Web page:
FROM BEING JUDGED TO BEING A JUDGE (JUDGES 11:1-33)
The closest I was caught up in chaos was when the MTR in Hong Kong suddenly closed all the rail system at 430 p.m. (October 6, 2019) because of the battle between protesters and the police. I was having high tea near church with four young men when church coworkers broke the news in our chat group. After finishing our meal we made sure the non-native young man living furthest away from church could get to the bus depot and get in line.
The street by then was filled with protesters and pedestrians trying to get away just in case the police were coming. The buses were full and the passengers were moody, so the last young man and I walked as fast as we could to the next major shopping center (Mei Foo) to board a bus that took us to our destination another two train stops away, where we boarded a bus safely to my island residence. It was a harrowing and unforgettable experience!
The young man who lived furthest away got home two hours later because of the crowded streets and passengers. Another two young men with us walked one and a half hours home. A church staff in our department took four hours to catch a bus home. A person in a different fellowship walked more than five hours home!
The book of Judges was the scene of the most chaotic, cruel, crippling, catastrophic and calamitous period in Israel’s history. One of the judges featured in the book was Jephthah, who was one of the saddest, strongest but “sickest” characters in the Bible. Bullied at home in Gilead that was east of the Jordan and north of the Ammonites, he bonded with outsiders, battled Ammonite foes and brought outright victory to Israel. Like other judges, however, he was as unruly, unpredictable and unwise as it comes, and it caught up to him at home, where it all began.
While we are not immune to society’s upheavals, how are we to safeguard our sanity in an upside down world? What are the values we hold to? Why are we to do what is right in the Lord’s eyes, and not in our own eyes?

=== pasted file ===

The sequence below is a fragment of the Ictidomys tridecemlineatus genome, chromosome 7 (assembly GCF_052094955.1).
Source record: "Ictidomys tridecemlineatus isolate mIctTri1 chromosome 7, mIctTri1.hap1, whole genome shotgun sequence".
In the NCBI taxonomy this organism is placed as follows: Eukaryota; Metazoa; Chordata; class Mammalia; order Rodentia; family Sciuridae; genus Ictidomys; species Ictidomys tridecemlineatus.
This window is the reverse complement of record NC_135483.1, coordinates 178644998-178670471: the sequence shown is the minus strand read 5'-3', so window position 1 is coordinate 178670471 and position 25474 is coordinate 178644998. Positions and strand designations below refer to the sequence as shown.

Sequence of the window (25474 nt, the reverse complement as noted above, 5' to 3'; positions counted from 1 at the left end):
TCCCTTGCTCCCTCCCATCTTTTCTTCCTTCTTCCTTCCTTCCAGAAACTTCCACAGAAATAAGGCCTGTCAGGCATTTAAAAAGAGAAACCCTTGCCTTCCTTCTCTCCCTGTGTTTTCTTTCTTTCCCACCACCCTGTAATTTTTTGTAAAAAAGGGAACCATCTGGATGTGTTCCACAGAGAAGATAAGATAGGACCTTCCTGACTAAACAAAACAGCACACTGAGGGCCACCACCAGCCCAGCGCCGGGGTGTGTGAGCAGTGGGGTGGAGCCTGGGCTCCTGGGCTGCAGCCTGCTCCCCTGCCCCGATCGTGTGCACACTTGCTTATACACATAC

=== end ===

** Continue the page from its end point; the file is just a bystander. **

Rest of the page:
Survive Your Setbacks
1 Jephthah the Gileadite was a mighty warrior. His father was Gilead; his mother was a prostitute. 2 Gilead's wife also bore him sons, and when they were grown up, they drove Jephthah away. “You are not going to get any inheritance in our family,” they said, “because you are the son of another woman.” 3 So Jephthah fled from his brothers and settled in the land of Tob, where a group of adventurers gathered around him and followed him.
It is related that Michelangelo, the famous Italian sculptor, painter, and poet, once stood before a great block of marble that had been rejected by builders and cast aside. As he stood there with eyes staring straight at the marble, a friend approached and asked what he was looking at. “An angel,” came the reply. He saw what the mallet, the chisel, and patient skill could do with that rejected stone. He set to work and produced one of his masterpieces. Likewise, God sees possibilities in us. (illustrations of Bible Truths # 636)
Strong warrior (v 1) or not, Jephthah’s story is different from most folks’ story in the Bible - more miserable because he was the “son of an harlot” (KJV), a first in the Bible. He had no choice in or counsel for his background and his mother was presumably dead. His upbringing must be tough, tumultuous and troubling. Harlot and Gilead’s wife (v 2) are contrasts, suggesting the present wife and her sons (plural) wanted nothing to do with him or his tainted background. He was ridiculed and resented by family, clan and neighbors but the greatest insult was the family saying, “Thou shalt not inherit in our father's house; for thou art the son of a strange woman” (KJV) in verse 2. The reason (gar) was straightforward, but subtle. The adjective “another” or “strange” comes from the root word “after” (acher), which can be translated as stay (Gen 32:4), defer (Gen 34:19), delay (Ex 22:29), slack (Deut 7:10), tarry (Judg 5:28), late (Ps 127:2) and (Isa 5:11).
The speculation and slight included his mother’s reputation outside and rank at home. Many commentators suggested his mother was a concubine, a foreigner, or even both. Notice the contrast of “our father” (v 3) and “strange/another woman.” Not only did the brothers reject Jephthah because of his mother, they refused him a part to the inheritance his father.
The strong warrior Jephthah could not believe or bear the scolding, shame and struggle he had at home, so he gladly fled (v 3). The verb “fled” implied he was out of place, out of favor and out of sight. He was in a hurry and undoubtedly glad to go. “Scoundrels” (v 3) is also translated as “vain men” (KJV) and they are never any good in the Bible (Judg 9:4, 2 Sam 6:20, 2 Chron 13:7, Prov 12:11, 28:19). Holman called them men “lawless men,” but most versions, including the NASB, RSV and even the New KJV simply called them “worthless fellows.” Even unworthy, ungainly and unfamiliar men were much better than his bullying and blunt family. It is so ironic that the land of Tob (“good”) was associated with no-good men. It was supposed to be nearby Jordan River, to the outskirt countryside as far away as possible from his ancestral home.